or in my "Elements of Drawing." I wish however that the
second lecture had been made the beginning of the book; and would
fain now cancel the first altogether, which I perceive to be both
obscure and dull. It was meant for a metaphorical description of the
pleasures and dangers in the kingdom of Mammon, or of worldly wealth;
its waters mixed with blood, its fruits entangled in thickets of
trouble, and poisonous when gathered; and the final captivity of its
inhabitants within frozen walls of cruelty and disdain. But the
imagery is stupid and ineffective throughout; and I retain this
chapter only because I am resolved to leave no room for any one to
say that I have withdrawn, as erroneous in principle, so much as a
single sentence of any of my books written since 1860.One
license taken in this book, however, though often permitted to
essay-writers for the relief of their dullness, I never mean to take
more,—the relation of composed metaphor as of actual dream, pp. 27
and 171. I assumed, it is true, that in these places the supposed
dream would be easily seen to be an invention; but must not any more,
even under so transparent disguise, pretend to any share in the real
powers of Vision possessed by great poets and true painters.
VALLEY OF DIAMONDSA
very idle talk, by the dining-room fire, after raisin-and-almond
LECTURER; FLORRIE, ISABEL, MAY, LILY, and SIBYL.OLD
LECTURER (L.). Come here, Isabel, and tell me what the make- believe
was, this afternoon.ISABEL
(arranging herself very primly on the foot-stool). Such a dreadful
one! Florrie and I were lost in the Valley of Diamonds.L.
What! Sindbad's, which nobody could get out of? ISABEL. Yes; but
Florrie and I got out of it.L.
So I see. At least, I see you did; but are you sure Florrie did?ISABEL.
(putting her head round from behind L.'s sofa-cushion).Quite
sure. (Disappears again.)L.
I think I could be made to feel surer about it.(FLORRIE
reappears, gives L. a kiss, and again exit.)L.
I suppose it's all right; but how did you manage it?ISABEL.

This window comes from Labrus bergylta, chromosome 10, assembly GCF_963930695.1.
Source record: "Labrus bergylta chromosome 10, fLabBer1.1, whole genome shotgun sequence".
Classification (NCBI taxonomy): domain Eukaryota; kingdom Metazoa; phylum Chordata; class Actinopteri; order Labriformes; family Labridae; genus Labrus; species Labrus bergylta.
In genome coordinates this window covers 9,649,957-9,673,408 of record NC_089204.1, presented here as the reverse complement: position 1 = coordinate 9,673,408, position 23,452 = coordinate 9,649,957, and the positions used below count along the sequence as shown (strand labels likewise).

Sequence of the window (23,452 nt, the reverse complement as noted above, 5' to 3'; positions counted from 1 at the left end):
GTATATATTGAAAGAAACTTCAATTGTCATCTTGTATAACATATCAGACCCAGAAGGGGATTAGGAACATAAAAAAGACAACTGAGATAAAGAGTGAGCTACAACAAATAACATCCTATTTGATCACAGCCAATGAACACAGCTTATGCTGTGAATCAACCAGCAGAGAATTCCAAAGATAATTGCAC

Well, you know, the eagle that took up Sindbad was very large—very,
very large—the largest of all the eagles.L.
How large were the others?ISABEL.
I don't quite know—they were so far off. But this one was, oh, so
big! and it had great wings, as wide as—twice over the ceiling. So,
when it was picking up Sindbad, Florrie and I thought it wouldn't
know if we got on its back too: so I got up first, and then I pulled
up Florrie, and we put our arms round its neck, and away it flew.L.
But why did you want to get out of the valley? and why haven't you
brought me some diamonds?ISABEL.
It was because of the serpents. I couldn't pick up even the least
little bit of a diamond, I was so frightened.L.
You should not have minded the serpents.ISABEL.
Oh, but suppose that they had minded me?L.
We all of us mind you a little too much, Isabel, I'm afraid.ISABEL.
I tell you what, Isabel—I don't believe either Sindbad, orFlorrie,
or you, ever were in the Valley of Diamonds.ISABEL.
You naughty! when I tell you we were!L.
Because you say you were frightened at the serpents.ISABEL.
And wouldn't you have been?L.
Not at those serpents. Nobody who really goes into the valley is ever
frightened at them—they are so beautiful.ISABEL
(suddenly serious). But there's no real Valley of Diamonds, is there?L.
Yes, Isabel; very real indeed.FLORRIE
(reappearing). Oh, where? Tell me about it.L.
I cannot tell you a great deal about it; only I know it is very
different from Sindbad's. In his valley, there was only a diamond
lying here and there; but, in the real valley, there are diamonds
covering the grass in showers every morning, instead of dew: and
there are clusters of trees, which look like lilac trees; but, in
spring, all their blossoms are of amethyst.FLORRIE.
But there can't be any serpents there, then?L.
Because they don't come into such beautiful places.L.
I never said it was a beautiful place.FLORRIE.
What! not with diamonds strewed about it like dew?L.
That's according to your fancy, Florrie. For myself, I like dew
Oh, but the dew won't stay; it all dries!L.
Yes; and it would be much nicer if the diamonds dried too, for the
people in the valley have to sweep them off the grass, in heaps,
whenever they want to walk on it; and then the heaps glitter so, they
hurt one's eyes.FLORRIE.
Now you're just playing, you know.L.
So are you, you know.FLORRIE.
Yes, but you mustn't play.L.
That's very hard, Florrie; why mustn't I, if you may?FLORRIE.
Oh, I may, because I'm little, but you mustn't, because
you're—(hesitates for a delicate expression of magnitude).L.
(rudely taking the first that comes). Because I'm big? No; that's not
the way of it at all, Florrie. Because you're little, you should have
very little play; and because I'm big I should have a great deal.ISABEL
and FLORRIE (both). No—no—no—no. That isn't it at all. (ISABEL